Manual SEO Audit for better check of website SEO health with John Locke – SWC 46August 22, 2019 August 23, 2019 /
SEO health of a website is very critical. While it is a clean slate for a new website, but for an existing website, SEO audit comes into the picture to diagnose SEO health of the website.
Unlike free automated SEO Audit tools, manual SEO Audit requires manual expert diagnosis and analysis. As a result, manual SEO Audit produces more actionable insights about website SEO. John Locke expertise in the manual SEO Audit process to help direct SEO efforts in the right direction.
01. Concept of SEO audit
- In plain words, SEO audit is about checking website health concerning Google search rankings or is there more to it?
- Get a free SEO audit report; this lead funnel tactic is used by a lot of agencies focussing on SEO. Even you experimented with free SEO audit where the audit report is generated by an automated tool. But you stopped that altogether and went for all manual audit process, why so?
02. The manual process of SEO audit
- Let’s talk about the manual process of SEO audit and not the quick automated SEO audit process. So, a client comes to you with an existing small business website. What is the first step in your SEO audit process?
- The next step would be keyword research and competitor(s) analysis. How do you perform that and how detailed is this process?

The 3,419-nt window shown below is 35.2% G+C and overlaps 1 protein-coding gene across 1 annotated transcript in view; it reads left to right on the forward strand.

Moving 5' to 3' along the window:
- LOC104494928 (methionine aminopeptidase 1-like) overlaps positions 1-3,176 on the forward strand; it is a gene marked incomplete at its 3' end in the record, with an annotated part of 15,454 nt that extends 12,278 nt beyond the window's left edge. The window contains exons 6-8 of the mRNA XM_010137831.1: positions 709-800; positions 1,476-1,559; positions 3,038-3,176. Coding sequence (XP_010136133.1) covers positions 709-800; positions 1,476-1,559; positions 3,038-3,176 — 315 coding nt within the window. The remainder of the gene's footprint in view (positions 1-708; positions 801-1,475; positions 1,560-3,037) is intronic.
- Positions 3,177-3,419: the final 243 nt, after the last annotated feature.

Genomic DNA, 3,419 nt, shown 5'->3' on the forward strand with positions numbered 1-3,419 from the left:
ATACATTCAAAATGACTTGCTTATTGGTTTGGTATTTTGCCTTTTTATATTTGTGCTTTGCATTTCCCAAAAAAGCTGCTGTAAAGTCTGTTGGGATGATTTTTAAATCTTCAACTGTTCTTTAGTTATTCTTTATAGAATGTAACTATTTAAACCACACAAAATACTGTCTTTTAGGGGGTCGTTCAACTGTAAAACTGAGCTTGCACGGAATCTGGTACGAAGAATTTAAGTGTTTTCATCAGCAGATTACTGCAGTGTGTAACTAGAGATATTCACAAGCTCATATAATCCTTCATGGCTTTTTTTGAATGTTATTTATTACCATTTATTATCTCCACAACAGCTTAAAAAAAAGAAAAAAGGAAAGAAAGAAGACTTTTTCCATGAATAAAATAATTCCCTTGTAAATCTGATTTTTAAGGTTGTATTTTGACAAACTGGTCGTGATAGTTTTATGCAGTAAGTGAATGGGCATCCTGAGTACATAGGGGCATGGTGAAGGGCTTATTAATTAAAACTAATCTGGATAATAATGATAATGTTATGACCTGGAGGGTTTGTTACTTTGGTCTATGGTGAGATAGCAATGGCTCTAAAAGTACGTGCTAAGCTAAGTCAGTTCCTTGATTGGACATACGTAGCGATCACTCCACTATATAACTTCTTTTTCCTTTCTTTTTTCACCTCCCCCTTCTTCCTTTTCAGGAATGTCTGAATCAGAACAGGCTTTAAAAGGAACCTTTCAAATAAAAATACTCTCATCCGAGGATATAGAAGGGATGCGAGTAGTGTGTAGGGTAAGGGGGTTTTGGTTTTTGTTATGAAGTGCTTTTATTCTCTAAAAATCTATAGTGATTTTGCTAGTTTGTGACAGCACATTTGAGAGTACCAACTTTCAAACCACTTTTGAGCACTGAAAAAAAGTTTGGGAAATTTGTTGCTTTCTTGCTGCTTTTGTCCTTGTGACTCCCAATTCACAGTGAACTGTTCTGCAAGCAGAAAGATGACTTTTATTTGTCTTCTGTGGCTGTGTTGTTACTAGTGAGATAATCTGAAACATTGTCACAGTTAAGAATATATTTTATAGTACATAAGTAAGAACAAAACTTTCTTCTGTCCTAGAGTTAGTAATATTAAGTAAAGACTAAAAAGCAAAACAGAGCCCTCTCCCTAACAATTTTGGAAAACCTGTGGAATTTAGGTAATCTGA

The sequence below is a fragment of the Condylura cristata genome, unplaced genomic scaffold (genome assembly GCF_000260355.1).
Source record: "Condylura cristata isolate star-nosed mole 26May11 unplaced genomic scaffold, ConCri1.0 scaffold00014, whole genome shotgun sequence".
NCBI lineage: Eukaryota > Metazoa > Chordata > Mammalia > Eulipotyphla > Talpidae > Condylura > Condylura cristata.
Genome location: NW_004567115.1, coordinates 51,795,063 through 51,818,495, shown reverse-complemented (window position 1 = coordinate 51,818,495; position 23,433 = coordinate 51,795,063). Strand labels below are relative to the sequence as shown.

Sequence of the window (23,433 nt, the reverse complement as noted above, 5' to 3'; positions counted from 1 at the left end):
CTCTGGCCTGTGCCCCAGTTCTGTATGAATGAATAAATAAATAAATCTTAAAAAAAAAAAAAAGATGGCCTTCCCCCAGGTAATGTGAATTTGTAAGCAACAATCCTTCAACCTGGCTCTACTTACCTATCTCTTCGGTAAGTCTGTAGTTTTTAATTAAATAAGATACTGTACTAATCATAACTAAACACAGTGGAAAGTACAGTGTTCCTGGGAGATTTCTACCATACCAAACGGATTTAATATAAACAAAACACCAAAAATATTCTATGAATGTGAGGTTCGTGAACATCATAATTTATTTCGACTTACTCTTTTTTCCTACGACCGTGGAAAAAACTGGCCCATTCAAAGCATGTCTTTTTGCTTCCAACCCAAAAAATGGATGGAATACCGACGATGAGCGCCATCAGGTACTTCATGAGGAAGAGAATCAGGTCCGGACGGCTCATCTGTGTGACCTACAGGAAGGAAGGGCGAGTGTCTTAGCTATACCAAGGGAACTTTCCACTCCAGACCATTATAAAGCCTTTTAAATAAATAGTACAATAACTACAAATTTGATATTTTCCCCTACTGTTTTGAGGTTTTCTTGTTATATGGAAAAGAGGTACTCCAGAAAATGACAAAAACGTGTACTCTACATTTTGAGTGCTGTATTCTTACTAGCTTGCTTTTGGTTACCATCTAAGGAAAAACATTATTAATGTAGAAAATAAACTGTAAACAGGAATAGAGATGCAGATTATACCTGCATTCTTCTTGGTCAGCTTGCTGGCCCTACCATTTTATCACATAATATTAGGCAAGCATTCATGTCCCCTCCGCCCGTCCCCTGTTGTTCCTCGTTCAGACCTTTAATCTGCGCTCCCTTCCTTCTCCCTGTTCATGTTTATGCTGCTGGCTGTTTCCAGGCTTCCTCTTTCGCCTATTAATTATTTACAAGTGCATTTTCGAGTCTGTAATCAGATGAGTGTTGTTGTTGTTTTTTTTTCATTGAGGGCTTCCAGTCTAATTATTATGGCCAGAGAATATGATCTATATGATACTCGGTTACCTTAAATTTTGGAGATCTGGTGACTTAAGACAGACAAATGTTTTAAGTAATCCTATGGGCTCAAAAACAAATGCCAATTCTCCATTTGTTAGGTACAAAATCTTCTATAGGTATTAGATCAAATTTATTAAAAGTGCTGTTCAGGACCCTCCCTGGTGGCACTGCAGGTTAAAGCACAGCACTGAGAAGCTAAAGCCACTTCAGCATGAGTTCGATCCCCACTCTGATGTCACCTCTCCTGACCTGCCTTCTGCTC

- For on-site elements and contents of the website, how deep do you go with content analysis and technical SEO?
- With regard to off-site elements, besides backlinks profile – are there other aspects that become part of the SEO audit?
03. Preparing an SEO audit report
- In which format do you deliver SEO audit report to the client?
- Do you attach an excel sheet or docs with supported data presentation in the form of graphs or charts?
- Is there one to one call or meeting to help the client understand SEO audit report better?
04. Pricing SEO audit service
- Besides time, creating an in-depth SEO audit report require good technical know-how about both on-site and off-site elements of the website. So, do you offer SEO audit at a fixed price or it is a custom quote depending on the website in question?
- Curious, how much time does it take to prepare a detailed SEO audit report say for 10 pages of a small business website?
- Circling back to the free SEO audit report offerings, a client questioning on why you are charging for something that I can get for free without understanding the whole process. Do you invest time explaining that this is different from automated SEO audit services or just let it go?
05. After SEO audit workflow
- Now that you have shared the possible SEO improvements that can be done, as highlighted by the SEO audit process. How do you handle client expectation of getting immediate results as SEO is a slow process and results takes time for sure?
- Client wanting your SEO services after the SEO audit report, what other services does SEO audit report funnel into for your business setup?
John Locke’s ToolBox
- Regularly use ahrefs, KWFinder, brightlocal for SEO needs.
- Use freshbooks for invoicing purpose in the business.
- Personally, use WPEngine hosting and also recommend Siteground.
About John Locke